Tagline: A simple vehicle construction system. An oxymoron? Not so. Big Robots, Cool Starships succeeds at the impossible.
Big Robots, Cool Starships, the first supplement for the Big Eyes, Small Mouth roleplaying game, is perhaps the most surprising gaming product I have read all year.
Did I say surprising? I meant mind-blowing… as in “mind-blowingly good”.
Why is it surprising? you ask. (We’ll get to “mind-blowing” later.) Very simple: This book should not be anywhere near as good as it is.
First off, it is a vehicle construction system for a simple game. And when I say “vehicle construction system” I mean “vehicle construction system”. BRCS doesn’t cut corners and it doesn’t fudge (any more than BESM does). It is a concrete, dynamic, flexible system with precise definitions and seemingly limitless potential. This type of thing should not exist. And yet it does. BRCS not only succeeds at being a true system, it also manages to pull it off without becoming far too complex for the basic game. We’ll get back to how this is all possible in a couple seconds.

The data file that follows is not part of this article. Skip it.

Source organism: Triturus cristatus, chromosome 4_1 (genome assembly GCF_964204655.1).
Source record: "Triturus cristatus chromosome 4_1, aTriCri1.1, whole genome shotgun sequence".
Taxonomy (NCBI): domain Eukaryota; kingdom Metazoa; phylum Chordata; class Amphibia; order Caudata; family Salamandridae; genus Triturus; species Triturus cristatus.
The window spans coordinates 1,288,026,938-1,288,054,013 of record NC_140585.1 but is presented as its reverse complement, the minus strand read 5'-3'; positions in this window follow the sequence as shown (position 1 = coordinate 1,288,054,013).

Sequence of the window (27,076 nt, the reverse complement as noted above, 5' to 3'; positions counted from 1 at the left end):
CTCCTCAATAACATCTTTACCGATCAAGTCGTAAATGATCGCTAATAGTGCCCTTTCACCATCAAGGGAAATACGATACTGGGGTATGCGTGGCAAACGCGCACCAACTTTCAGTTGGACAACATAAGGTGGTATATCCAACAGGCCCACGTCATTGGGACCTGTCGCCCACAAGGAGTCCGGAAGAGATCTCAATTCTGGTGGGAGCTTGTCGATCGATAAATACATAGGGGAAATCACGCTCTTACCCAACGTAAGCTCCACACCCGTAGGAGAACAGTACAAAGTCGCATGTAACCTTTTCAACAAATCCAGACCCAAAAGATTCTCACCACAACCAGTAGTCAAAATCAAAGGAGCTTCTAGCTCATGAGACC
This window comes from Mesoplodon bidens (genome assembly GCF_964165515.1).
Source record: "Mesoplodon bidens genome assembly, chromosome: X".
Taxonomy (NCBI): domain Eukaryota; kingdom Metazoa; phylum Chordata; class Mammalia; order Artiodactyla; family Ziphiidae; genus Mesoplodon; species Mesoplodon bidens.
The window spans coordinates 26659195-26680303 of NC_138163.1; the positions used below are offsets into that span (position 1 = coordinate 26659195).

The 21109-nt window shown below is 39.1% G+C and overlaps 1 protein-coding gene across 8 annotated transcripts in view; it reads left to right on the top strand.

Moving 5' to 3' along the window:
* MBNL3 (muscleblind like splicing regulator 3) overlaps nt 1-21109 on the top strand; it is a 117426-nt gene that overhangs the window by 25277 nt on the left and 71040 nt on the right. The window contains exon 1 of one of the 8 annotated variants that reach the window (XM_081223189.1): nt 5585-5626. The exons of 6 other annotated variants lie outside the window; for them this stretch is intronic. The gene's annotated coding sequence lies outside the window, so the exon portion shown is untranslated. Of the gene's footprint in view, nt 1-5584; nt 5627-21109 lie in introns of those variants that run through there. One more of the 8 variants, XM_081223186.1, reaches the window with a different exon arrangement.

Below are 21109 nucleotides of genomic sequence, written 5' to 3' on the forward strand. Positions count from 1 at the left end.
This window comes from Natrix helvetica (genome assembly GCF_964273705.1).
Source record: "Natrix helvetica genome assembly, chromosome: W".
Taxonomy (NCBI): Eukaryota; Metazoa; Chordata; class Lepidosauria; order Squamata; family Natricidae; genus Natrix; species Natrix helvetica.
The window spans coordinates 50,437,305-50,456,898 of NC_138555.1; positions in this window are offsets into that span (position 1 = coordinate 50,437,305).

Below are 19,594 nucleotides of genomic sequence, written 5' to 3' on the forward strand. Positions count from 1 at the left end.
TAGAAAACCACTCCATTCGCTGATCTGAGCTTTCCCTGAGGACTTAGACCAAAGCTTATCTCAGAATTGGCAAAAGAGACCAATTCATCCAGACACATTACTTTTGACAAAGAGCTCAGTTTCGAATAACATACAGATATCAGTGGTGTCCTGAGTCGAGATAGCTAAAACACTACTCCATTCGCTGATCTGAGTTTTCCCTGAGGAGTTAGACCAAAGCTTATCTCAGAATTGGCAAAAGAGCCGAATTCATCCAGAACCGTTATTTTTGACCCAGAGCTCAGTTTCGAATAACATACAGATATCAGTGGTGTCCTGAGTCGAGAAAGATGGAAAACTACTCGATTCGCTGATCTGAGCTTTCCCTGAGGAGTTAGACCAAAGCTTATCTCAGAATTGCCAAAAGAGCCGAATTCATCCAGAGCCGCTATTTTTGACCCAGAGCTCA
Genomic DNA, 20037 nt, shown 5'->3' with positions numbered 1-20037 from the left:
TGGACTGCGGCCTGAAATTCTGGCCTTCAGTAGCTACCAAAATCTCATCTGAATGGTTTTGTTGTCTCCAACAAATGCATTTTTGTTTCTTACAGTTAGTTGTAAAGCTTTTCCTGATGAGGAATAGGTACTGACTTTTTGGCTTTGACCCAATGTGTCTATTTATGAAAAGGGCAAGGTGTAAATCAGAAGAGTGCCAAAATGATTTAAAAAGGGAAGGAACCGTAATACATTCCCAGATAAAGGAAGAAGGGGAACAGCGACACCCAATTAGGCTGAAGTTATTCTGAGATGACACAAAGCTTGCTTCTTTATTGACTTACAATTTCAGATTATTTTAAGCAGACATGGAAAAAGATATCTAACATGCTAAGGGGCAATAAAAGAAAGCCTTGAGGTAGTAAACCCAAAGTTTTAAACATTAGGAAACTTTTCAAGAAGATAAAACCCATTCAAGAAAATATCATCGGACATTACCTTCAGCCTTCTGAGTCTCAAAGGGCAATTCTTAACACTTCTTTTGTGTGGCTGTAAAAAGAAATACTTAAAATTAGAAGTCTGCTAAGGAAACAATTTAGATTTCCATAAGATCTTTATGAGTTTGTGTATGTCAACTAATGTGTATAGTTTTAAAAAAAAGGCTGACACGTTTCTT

Second, BRCS is written by David L. Pulver. I also discovered (by reading Mark C. MacKinnon’s Foreward to the book) that Pulver signed on as Associate Line Editor and Senior Staff Writer for Guardians of Order back in November of ’98. This would, of course, be the same acclaimed David L. Pulver who wrote GURPS Biotech, GURPS Mecha, GURPS Vehicles, and the forthcoming revision of GURPS Space. It isn’t surprising, therefore, that Pulver can turn out products of sterling quality. What is surprising is that Pulver is working on BESM. I can’t imagine a longer, or stranger, jump than the one taken from GURPS to Big Eyes, Small Mouth. What is even more surprising is that Pulver, one of the Founding Fathers of vehicle construction systems in my mind, could have turned out BRCS — which is unlike any VCS I’ve seen before.